In his 2018 year-in-review blog post, Gates said: “Nuclear is ideal for dealing with climate change, because it is the only carbon-free, scalable energy source that’s available 24 hours a day.” But to Bill Gates, nuclear energy is not just a technology that can help us meet climate change goals; it also can be used to reduce global poverty. Gates believes that if we are able to expand access to affordable and clean electricity, it would drastically improve living conditions for millions and would ultimately be a huge step in lifting those people out of poverty.
Gates has done more than just write about the benefits of nuclear energy. In 2006, he helped launch TerraPower LLC, a nuclear reactor design company that aims “to improve the world through nuclear energy and science.” In Gates’s view, investing in advanced nuclear technology can help America regain its position as the global leader on nuclear energy while fighting poverty and driving worldwide decarbonization.
As important as Bill Gates’ voice is to the cause of promoting nuclear energy as a critical solution to solving complex global problems, he is hardly alone among technology entrepreneurs. The late Paul Allen, who was co-founder of Microsoft Corp. with Bill Gates, also championed the benefits of nuclear energy. And Peter Thiel, the co-founder of PayPal, Palantir Technologies and Founders Fund, wrote a New York Times op-ed arguing for adapting U.S. energy policy to support a new atomic age.
Thiel wrote: “If we are serious about replacing fossil fuels, we are going to need nuclear power, so the choice is stark: We can keep on merely talking about a carbon-free world, or we can go ahead and create one.”
Gates, Allen and Thiel are just a few names of our nation’s most technologically savvy business leaders who have invested in promoting the value of nuclear energy. And as more and more organizations and environmental groups stand behind carbon-free nuclear energy, the support for nuclear has never been so vast and varied.
Some of the smartest thinkers of our time are calling on us to see nuclear energy for its potential to change the world.
It’s time we listen.
World Gold Council Q1 wrap
By Ainslie Bullion
The World Gold Council just released their figures for both the month of March and also Q1 of 2022. Unsurprisingly given the global geopolitical events and inflation issues before us gold demand was the highest seen in years.
“Global gold ETFs had net inflows of 187.3t (US$11.8bn, 5.3% of AUM) in March, with assets just below the record of US$240.3bn, set in August 2020. March inflows were the strongest since February 2016, despite a significant rebound in equities and a strong US dollar performance. There were positive flows across all regions during the month, but most came from North American and European gold ETFs. March demand brought Q1 inflows to 269t (US$17bn) –the highest quarterly inflows since Q3 2020, as global equities had their worst quarterly performance since Q1 2020.”
You can see the scale of this from the following charts in tonne and dollars:
“Gold rose for the second consecutive quarter in Q1, ending 8% higher at US$1,942/oz – its best quarterly performance since Q2 2020. It was among the best performing assets amid significant weakness in both equity and bond markets. In a period marked by economic uncertainty and increased volatility, gold proved a reliable source of diversification and wealth preservation.
Gold’s Q1 performance was primarily driven by:
- rapidly rising inflation
- higher interest rates
- unexpected geopolitical risk.”
“The geopolitical situation remains an important driver for gold. A prolonged conflict in Ukraine will likely result in sustained investment demand. In contrast, a swift resolution, something which we all hope for, may see some tactical positions in gold unwind, but much like in 2020 we believe significant strategic positions will remain.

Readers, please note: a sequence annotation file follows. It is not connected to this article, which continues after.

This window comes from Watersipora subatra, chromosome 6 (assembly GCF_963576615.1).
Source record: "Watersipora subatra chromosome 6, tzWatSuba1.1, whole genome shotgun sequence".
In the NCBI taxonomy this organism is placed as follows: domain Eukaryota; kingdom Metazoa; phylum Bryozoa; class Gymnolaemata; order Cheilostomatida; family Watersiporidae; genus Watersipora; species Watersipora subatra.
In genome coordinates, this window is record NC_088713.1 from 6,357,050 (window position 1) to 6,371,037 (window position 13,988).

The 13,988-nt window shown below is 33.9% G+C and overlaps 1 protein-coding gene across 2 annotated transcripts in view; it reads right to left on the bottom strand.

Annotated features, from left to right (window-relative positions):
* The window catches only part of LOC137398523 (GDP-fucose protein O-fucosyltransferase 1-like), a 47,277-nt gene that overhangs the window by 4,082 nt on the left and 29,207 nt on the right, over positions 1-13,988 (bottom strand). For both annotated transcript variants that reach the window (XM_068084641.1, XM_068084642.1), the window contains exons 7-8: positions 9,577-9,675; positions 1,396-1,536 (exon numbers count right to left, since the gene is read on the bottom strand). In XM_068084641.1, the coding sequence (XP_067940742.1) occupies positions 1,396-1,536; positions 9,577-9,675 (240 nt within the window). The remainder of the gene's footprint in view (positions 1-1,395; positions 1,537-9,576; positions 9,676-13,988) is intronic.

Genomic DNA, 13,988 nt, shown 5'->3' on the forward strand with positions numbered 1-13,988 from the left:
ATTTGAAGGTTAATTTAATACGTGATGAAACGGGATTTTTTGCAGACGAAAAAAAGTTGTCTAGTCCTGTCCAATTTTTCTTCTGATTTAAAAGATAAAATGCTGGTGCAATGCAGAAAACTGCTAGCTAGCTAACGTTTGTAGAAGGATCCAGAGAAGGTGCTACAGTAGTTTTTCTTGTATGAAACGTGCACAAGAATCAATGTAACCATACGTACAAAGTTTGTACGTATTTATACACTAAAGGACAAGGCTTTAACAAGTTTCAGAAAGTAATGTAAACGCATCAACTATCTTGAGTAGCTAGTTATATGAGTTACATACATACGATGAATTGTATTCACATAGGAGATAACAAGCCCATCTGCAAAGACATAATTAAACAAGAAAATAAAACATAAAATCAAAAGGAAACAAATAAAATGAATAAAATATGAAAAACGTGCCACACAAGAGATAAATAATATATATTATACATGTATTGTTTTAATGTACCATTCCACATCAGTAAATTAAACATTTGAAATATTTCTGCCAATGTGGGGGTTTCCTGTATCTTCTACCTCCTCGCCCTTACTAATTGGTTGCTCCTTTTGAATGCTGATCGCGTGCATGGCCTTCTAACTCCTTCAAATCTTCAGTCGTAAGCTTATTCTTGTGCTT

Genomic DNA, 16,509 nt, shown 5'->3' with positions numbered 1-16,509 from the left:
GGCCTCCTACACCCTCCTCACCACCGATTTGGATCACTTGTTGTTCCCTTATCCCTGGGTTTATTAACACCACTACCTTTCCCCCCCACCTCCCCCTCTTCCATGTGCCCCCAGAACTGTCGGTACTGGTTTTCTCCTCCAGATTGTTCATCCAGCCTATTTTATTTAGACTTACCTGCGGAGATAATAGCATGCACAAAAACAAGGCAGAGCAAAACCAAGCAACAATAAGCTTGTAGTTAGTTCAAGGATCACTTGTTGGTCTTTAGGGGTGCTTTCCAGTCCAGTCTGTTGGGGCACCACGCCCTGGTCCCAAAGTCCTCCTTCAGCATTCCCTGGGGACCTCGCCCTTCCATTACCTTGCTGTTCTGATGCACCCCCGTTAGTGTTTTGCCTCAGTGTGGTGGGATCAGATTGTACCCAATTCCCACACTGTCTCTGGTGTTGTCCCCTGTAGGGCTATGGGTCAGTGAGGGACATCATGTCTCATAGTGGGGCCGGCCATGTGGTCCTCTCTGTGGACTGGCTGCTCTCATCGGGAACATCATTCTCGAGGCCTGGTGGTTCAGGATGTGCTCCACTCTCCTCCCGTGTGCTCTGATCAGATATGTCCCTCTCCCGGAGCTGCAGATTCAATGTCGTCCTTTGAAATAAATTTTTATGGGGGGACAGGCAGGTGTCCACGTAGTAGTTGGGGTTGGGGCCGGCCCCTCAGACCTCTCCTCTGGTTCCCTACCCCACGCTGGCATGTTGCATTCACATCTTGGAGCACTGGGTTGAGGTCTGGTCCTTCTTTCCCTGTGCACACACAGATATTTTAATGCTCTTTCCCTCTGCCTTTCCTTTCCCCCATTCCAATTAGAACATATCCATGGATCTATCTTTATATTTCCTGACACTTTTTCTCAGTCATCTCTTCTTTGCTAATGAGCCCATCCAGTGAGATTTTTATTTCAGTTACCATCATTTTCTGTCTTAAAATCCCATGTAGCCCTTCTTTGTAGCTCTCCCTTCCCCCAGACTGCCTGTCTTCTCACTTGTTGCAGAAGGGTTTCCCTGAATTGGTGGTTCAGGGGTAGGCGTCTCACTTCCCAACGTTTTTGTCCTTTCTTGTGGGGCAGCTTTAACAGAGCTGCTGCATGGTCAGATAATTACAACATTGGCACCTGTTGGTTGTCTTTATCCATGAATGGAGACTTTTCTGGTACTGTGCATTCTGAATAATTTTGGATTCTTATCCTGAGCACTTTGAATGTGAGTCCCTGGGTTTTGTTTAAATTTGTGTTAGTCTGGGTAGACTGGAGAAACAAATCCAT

However, we believe that the opposing forces of inflation and rising rates will likely be the strongest influences on gold in Q2.
The post-COVID economic recovery and supply-side disruptions, which have been exacerbated by the Russia–Ukraine war, will likely keep inflation higher for longer.
Central banks have shown they are prepared to act. The Fed has begun to raise rates, following the Bank of England (BoE) which has now raised rates in the last three meetings. Even the European Central Bank (ECB), which has resisted growing calls to action, indicated a more hawkish stance at its most recent meeting. While our historical analysis shows that gold has typically performed well following the first rate hike in a tightening cycle, we believe gold may come under renewed pressure around the forthcoming Fed and ECB meetings.
But the war is also affecting the global economic recovery. This has recently prompted a number of ratings agencies – such as Fitch – to downgrade their 2022 growth forecasts. Widespread rising inflation expectations, low growth, and falling consumer confidence may further complicate central bankers’ policy decisions.
They have also reignited the fear of stagflation, an environment in which gold has historically performed well.”
Finally they noted “US Mint data shows that gold coin sales (American Eagle and Buffalo) totalled US$427mn (220,000oz) in March. This pushed Q1 total US gold coin sales to over US$1bn (518,000oz), the second highest Q1 sales total in volume terms since 1999 (Chart 4). This performance clearly shows that the strong retail interest in physical gold investment products from last year has continued into 2022.”
Because American Eagles are not pure they attract GST in Australia (10% extra you’ll never get back) and hence the Buffalos are the more popular here. Ainslie has the Buffalo for sale here…
I hope you have enjoyed this week’s report. If you would like to discuss investing through the share market or purchasing interest rate products, please do not hesitate to contact me.
Thank you to our friends at Ashurst for their April edition of Low Carbon Pulse.
Head, Fixed Interest and Superannuation
Level 1, Harbourside West, Stanley Esplanade
Port Moresby, Papua New Guinea